Whilst I understand from his sister Winifred that he suffered quite badly as a prisoner of war, if he ever talked of his experiences it was to laugh at some of the lighter moments he encountered. One such occasion was once, during an escape attempt at night, he dived into what he believed to be a haystack to avoid a German patrol. He quickly discovered that instead of the haystack he was expecting, he had dived into a manure heap. That was one occasion when he was more than pleased to be recaptured.

In a second escape attempt, this time by tunnelling under the perimeter fence, he and his colleagues misjudged the direction they were digging. Instead of ending up in open fields, they tunnelled into the cellar of a large building that was nearby. On discovering a large stock of good wine and family treasures, they quickly forgot about the escape attempt, looted the treasures, had a huge party and then went back along the tunnel into the camp. Harold came away with two silver knives, forks and spoons and a large hand embroidered linen tablecloth. He smuggled these back into England when he was repatriated and I remember him using the cutlery when I was a child. Unfortunately, he sold the cutlery when he was in his 80's, but the tablecloth is now with his daughter Janet.

Life in the prison camps was very hard but Harold always said that compared with life in the Russian quarters at some of the German camps where he was imprisoned, life for the British prisoners was easy.

Initially he was held captive in two Italian camps at Campo Concentramento Prigionieri di Guerra No.'s 59 at Savigliano and PG.73. After about September 1943, he was transferred to Stalag IVB at Mühlberg, Germany which was the biggest of the prison camps. He was Prisoner of War No.267237 in Stalag IVB. Jack Stoneley's novel "Jenny's War" is based around Stalag IVB. The novel is based on the true story of Florence Barrington, the English wife of a Luftwaffe pilot who managed to smuggle herself into Stalag IVB where her son (an RAF pilot) was imprisoned after being shot down over Germany. Whilst Harold had no first hand knowledge of this at the time, reading the novel brought back memories of events at the camp which he then realised may well have been related to Florence being hidden there amongst the prisoners.

Harold was also held at Stalag IVG which wasn't a camp in the usual sense, but a series of Arbeitslager Kommandos (labour camps) scattered throughout the state of Saxony, administered from a central office on Lutherstraße in Oschatz, a small town situated between Leipzig and Dresden.
He was located in Arbeits Kommandos (abbreviated as Arb. Kdo) 247, but I haven't yet figured out where it was.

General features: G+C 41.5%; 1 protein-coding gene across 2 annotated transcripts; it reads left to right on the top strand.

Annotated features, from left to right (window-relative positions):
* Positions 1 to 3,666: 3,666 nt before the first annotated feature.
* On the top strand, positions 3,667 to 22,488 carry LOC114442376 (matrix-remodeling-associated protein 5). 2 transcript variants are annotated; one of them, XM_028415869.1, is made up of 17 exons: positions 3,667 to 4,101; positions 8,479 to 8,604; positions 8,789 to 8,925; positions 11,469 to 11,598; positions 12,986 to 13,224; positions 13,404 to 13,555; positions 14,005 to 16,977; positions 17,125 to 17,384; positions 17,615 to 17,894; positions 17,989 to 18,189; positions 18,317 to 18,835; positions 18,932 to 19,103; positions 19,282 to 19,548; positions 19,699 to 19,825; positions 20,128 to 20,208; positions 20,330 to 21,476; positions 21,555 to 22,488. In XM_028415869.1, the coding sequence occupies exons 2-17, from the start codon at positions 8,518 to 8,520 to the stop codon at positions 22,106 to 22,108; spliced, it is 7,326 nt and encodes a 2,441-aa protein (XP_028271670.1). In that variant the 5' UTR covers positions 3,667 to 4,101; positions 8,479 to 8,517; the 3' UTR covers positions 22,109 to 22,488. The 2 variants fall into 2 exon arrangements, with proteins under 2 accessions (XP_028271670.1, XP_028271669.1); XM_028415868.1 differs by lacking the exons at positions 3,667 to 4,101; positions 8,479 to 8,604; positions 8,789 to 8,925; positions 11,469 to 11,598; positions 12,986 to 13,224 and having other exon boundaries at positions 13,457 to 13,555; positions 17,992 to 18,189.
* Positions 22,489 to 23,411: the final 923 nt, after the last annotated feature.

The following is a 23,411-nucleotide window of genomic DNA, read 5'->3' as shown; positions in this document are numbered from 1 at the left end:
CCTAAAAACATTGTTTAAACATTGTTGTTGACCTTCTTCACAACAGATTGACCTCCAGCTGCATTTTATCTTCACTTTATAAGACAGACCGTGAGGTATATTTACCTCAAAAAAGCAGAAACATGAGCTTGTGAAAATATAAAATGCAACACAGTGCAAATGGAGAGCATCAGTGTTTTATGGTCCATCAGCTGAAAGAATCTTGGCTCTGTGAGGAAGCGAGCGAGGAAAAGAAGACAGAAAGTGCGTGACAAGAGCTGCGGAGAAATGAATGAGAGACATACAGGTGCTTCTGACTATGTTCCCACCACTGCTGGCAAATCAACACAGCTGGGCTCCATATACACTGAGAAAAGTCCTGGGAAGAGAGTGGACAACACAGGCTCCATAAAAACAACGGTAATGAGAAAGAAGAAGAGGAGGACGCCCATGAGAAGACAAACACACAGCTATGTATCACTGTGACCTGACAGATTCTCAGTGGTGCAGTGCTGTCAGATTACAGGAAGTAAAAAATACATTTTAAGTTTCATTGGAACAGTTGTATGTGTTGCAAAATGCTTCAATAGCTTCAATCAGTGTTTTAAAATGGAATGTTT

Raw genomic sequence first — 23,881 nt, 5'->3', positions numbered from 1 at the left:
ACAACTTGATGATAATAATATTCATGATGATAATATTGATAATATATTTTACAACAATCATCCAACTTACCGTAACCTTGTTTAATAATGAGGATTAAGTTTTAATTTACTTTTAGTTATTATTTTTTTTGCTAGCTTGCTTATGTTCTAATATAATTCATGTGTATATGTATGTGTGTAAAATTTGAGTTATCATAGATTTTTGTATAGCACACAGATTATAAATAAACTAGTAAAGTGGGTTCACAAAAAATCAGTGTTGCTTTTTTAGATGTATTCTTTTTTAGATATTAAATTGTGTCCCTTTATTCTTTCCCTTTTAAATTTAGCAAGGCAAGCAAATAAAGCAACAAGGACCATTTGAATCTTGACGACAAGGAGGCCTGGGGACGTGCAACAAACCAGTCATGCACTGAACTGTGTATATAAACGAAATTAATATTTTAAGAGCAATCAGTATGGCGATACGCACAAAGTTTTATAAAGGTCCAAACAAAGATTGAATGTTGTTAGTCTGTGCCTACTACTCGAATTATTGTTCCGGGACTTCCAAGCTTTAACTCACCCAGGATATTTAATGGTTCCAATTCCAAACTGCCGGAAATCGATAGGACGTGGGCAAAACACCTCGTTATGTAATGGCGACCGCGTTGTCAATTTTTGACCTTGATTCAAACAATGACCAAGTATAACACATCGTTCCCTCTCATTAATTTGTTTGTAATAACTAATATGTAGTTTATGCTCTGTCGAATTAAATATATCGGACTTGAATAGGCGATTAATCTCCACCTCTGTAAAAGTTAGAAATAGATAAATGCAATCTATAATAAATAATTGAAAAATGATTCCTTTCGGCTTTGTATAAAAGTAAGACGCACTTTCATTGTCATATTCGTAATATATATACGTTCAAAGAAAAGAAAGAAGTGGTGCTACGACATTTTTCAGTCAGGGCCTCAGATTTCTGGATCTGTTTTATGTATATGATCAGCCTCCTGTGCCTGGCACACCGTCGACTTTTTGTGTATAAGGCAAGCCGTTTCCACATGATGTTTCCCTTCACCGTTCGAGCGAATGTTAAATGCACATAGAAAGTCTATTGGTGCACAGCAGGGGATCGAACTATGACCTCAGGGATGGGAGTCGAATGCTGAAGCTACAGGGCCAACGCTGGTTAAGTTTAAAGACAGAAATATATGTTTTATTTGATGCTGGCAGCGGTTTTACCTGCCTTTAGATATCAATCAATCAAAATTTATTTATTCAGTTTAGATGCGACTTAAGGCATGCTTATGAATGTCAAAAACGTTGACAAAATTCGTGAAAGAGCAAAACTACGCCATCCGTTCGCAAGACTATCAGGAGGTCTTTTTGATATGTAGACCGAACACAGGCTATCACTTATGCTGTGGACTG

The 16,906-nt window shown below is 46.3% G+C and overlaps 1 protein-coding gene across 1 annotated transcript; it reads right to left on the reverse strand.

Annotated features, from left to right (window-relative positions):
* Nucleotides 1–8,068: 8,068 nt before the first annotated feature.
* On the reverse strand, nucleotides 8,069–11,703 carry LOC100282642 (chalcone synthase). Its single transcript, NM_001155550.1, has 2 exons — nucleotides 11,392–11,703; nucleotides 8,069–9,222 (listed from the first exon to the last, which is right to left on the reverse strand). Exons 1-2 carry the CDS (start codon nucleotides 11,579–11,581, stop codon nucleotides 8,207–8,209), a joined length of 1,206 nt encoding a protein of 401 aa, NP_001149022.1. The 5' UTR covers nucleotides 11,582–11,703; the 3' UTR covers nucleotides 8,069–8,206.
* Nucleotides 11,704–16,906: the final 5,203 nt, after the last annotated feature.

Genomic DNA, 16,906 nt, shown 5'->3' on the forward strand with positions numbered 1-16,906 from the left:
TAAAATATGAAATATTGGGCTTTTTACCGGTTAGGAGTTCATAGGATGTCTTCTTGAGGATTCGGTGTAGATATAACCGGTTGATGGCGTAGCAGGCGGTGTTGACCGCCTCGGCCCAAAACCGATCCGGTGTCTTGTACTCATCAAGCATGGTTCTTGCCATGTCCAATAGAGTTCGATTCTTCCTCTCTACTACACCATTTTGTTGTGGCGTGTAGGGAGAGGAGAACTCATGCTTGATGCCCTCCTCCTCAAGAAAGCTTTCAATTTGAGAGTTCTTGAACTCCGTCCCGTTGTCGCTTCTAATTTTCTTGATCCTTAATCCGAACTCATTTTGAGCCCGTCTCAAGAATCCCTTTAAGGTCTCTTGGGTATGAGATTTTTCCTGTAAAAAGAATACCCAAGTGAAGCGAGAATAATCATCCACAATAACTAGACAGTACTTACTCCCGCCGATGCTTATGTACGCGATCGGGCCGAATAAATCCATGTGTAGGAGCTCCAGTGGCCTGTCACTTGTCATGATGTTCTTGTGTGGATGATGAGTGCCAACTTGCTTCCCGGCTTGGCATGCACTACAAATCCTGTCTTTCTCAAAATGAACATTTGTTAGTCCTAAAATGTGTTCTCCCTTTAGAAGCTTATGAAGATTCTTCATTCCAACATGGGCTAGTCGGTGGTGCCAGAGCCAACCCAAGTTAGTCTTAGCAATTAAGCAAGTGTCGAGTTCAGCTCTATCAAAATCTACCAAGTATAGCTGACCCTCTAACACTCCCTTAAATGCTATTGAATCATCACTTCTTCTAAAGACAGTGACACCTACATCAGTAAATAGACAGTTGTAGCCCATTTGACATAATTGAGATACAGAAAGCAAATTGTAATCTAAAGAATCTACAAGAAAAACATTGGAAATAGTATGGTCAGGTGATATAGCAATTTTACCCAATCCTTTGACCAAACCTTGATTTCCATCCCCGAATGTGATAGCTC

After the war, he worked for Fred Smith's in Basingstoke as an Agricultural Engineer and then Services Manager until December 1961 when the Company was taken over by the Southern Counties Agricultural Trading Society (SCATS). SCATS then moved him to Newport on the Isle of Wight where he became the Sales and Services Manager at their Newport Depot. Harold's heart remained in Basingstoke and he never really settled on the Island.

The above appeared in the SCATS internal newsletter when they took over Fred Smith (Basingstoke) Ltd at the end of 1961.

From the Isle of Wight County Press, 26 September, 1964:
S.C.A.T.S. Management Reorganisation
The Southern Counties Agricultural Trading Society, Ltd., announce managerial changes affecting the Island in connection with reorganisation covering the whole society. They are withdrawing their area manager. Mr. J. Bessant, for more important duties on the mainland. His place will be taken by a permanent and full time appointment of a regional manager to take charge of all their trading interests in this area. These will include the operations of the grain and merchanting departments at Sea Street and Blackhouse, the retail shops at Newport, Shanklin and Sandown, and the machinery and engineering department in Pyle Street, Newport. Mr. Rex Humphrey. who has been managing one of the society's larger branches in Sussex, will take up this appointment on Thursday at the Sea Street. Newport, office. He will be supported by four main under-managers: Regional sales managers—Corn. feedingstuffs, etc.. Mr. C. W. du Feu; machinery and engineering. Mr. Frank Callaway.. Machinery service manager — Mr. H. G. Knibbs. Administrative supervisor — Mr. H. E. Haley. The retail shops will continue under their existing management, within Mr. ; Humphrey's jurisdiction.


From the Isle of Wight County Press, 24 May, 1969: